The prosecution asked Dodig whether his descriptions of Tudjman’s actions and “attitudes” towards the Serbs seemed contradictory.



Dodig said that “liking” someone was “emotional”, while having a “positive attitude” towards an individual was “practical”.



The prosecution then asked Dodig when he had first arrived in Knin in August 1995.



The witness replied that he arrived a few days after Operation Storm, which he referred to as after “the liberation of Knin”, to visit the base of the United Nations Confidence Restoration Operation, UNCRO.



Dodig told the judges that during his time in the area, he did not notice any considerable damage to the buildings.



The prosecution asked if he had noticed any evidence of looting by the HV. Dodig said he had not.



Carrier said that during the trial, witnesses had testified about looting, arson and destruction of civilian property in Knin by Croatian troops during the aftermath of Operation Storm.



He then quoted part of Dodig’s statement to the court, in which the witness said that “things we did not want to happen” took place in Knin.



Carrier asked Dodig if the “things we did not want to happen” referred to in his statement were arson and looting.



Dodig did not respond to the question directly, and replied, “The statement was based on things I learned since Operation Storm, not on what I knew at the time.”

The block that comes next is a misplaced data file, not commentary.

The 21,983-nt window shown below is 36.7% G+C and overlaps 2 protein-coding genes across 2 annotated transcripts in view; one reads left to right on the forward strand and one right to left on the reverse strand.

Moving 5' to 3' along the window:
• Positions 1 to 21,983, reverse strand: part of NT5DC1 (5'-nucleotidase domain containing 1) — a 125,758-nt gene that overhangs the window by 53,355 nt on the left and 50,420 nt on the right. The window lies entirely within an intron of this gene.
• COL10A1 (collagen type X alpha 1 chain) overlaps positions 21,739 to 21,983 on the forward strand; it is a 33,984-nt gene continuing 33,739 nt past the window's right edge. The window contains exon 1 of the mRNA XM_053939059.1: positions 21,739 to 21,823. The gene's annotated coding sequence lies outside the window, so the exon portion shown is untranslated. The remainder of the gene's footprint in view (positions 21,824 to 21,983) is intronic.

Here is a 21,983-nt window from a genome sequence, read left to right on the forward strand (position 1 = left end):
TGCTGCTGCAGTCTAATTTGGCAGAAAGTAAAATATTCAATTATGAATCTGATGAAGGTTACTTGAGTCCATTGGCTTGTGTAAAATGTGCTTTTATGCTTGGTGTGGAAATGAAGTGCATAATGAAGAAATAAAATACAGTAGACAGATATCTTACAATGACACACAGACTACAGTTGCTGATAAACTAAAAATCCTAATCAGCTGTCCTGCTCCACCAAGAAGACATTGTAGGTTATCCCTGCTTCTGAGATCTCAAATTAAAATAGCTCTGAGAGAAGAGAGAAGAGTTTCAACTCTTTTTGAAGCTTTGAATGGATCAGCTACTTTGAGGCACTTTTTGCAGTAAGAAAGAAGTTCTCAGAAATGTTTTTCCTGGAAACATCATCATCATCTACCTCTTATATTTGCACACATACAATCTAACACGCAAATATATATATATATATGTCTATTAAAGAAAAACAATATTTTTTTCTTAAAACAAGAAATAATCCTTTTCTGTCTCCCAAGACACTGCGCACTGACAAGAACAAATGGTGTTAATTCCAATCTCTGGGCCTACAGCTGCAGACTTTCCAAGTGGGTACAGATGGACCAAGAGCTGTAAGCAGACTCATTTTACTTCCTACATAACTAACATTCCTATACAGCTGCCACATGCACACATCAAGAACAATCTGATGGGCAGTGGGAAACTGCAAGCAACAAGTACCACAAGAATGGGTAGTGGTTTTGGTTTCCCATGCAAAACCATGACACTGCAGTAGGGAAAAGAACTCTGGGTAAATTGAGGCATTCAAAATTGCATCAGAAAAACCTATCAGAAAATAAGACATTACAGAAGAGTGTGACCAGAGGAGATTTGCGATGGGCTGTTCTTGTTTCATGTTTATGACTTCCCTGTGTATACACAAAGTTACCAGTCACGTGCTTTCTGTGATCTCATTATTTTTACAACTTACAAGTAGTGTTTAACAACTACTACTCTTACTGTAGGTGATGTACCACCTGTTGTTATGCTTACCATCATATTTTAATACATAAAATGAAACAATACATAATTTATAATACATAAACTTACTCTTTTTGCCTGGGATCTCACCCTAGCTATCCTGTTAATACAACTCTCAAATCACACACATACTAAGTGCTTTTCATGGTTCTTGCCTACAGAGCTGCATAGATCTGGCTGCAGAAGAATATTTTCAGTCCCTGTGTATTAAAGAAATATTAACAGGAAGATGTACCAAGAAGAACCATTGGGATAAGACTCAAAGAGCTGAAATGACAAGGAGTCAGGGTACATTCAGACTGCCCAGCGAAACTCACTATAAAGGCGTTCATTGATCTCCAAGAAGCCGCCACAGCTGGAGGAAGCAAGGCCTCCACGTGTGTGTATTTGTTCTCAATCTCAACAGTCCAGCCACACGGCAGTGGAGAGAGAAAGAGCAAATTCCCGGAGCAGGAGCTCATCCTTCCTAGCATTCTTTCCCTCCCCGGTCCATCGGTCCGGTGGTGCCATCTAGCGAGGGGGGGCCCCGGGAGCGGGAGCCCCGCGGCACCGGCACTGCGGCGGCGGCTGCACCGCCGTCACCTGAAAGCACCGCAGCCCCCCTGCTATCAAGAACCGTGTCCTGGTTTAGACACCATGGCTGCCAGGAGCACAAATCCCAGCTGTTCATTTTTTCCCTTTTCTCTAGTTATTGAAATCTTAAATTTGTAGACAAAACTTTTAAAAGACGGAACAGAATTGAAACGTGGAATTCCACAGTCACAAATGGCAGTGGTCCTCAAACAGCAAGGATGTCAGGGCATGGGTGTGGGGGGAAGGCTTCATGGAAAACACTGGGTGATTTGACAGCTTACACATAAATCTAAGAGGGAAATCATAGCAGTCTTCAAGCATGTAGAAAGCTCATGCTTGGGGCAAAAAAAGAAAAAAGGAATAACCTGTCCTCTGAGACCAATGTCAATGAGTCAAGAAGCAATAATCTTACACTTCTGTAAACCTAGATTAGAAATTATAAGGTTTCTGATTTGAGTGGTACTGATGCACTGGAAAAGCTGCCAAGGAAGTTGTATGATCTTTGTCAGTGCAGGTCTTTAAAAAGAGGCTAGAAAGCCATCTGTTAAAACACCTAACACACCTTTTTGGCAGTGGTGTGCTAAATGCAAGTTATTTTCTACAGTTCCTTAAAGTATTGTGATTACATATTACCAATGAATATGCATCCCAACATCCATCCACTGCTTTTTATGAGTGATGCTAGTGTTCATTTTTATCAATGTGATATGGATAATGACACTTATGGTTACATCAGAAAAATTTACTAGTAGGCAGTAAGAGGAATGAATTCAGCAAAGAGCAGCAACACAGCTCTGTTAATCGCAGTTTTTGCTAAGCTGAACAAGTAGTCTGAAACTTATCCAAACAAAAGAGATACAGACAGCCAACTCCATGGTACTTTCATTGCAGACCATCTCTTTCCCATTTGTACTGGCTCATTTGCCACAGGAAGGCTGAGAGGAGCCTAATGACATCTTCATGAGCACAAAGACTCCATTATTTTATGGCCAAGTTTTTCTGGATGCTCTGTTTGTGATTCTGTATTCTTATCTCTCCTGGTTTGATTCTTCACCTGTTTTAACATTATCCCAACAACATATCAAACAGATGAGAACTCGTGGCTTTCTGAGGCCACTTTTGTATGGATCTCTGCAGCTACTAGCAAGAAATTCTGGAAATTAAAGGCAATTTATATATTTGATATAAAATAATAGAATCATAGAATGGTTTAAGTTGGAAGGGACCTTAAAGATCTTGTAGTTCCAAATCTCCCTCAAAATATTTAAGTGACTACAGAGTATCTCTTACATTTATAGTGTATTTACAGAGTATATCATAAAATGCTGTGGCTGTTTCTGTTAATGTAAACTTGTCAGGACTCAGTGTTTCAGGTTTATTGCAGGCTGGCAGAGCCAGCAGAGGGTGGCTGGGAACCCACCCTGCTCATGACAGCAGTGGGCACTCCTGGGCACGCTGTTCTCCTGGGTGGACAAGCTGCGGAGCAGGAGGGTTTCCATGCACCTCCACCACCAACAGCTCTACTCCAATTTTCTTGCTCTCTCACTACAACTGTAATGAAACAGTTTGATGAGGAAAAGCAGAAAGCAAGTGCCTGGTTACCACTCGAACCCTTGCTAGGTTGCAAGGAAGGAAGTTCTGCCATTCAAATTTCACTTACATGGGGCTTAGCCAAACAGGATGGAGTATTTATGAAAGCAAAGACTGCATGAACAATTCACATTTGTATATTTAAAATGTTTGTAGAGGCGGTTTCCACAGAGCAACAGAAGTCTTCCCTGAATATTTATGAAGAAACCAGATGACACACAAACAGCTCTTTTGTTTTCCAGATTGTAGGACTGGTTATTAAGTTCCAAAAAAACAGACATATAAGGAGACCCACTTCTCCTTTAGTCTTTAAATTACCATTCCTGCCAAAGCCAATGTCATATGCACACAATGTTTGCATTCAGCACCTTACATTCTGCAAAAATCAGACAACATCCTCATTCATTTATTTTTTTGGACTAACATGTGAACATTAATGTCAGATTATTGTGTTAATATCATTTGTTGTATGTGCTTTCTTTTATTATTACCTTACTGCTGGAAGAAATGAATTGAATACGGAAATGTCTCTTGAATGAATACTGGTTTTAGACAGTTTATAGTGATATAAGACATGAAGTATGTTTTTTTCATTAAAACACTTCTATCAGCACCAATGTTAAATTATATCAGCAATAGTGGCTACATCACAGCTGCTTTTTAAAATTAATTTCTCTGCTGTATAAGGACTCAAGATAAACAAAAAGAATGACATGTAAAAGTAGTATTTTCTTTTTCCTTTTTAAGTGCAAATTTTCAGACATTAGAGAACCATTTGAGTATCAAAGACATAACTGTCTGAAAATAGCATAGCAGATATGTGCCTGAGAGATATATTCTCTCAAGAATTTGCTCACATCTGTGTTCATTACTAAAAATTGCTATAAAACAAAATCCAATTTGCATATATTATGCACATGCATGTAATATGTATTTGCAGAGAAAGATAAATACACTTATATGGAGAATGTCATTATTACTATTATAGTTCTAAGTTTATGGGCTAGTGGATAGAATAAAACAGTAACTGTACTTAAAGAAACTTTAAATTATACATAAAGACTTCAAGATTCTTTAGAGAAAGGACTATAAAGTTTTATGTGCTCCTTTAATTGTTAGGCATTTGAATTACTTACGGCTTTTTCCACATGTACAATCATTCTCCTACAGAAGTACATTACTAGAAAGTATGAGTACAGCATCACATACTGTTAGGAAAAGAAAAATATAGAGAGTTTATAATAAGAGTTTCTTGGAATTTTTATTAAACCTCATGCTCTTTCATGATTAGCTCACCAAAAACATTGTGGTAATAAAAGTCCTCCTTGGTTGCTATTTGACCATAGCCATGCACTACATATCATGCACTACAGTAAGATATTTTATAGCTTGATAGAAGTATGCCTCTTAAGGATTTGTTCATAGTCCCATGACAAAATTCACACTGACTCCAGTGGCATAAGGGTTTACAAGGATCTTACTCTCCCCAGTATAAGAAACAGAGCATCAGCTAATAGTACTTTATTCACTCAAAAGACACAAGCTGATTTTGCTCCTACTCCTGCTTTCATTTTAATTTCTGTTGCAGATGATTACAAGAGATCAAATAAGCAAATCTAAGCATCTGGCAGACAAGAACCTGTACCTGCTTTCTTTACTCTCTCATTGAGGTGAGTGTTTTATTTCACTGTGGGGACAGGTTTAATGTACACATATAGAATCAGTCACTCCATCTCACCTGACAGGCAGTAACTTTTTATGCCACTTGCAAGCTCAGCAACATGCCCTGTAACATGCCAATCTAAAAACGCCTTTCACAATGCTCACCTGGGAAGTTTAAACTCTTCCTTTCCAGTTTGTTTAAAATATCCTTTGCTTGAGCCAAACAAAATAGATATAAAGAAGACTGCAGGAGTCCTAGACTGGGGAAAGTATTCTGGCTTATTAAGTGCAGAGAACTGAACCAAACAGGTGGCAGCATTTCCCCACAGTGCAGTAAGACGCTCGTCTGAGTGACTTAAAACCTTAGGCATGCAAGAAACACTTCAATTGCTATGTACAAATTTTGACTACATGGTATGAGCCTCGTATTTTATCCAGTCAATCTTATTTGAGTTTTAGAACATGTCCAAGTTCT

Carrier also asked Dodig about part of his statement in which he said he did not believe Cermak had known about any crimes being committed by Croatian soldiers in Knin at the time.



“In my opinion, [Cermak] didn’t know because he would have told me had he known,” Dodig said.



Carrier then asked the witness about comments Cermak made to the media in 1995 about crimes committed by Croat soldiers.



“Did it surprise you that Cermak told interviewers that he was aware that members of HV committed crimes during this period – looting, burning, killing?” the prosecutor asked.



“At that moment… I had supposed he didn’t know,” Dodig replied.



The trial continues next week.



Julia Hawes is an IWPR contributor in The Hague.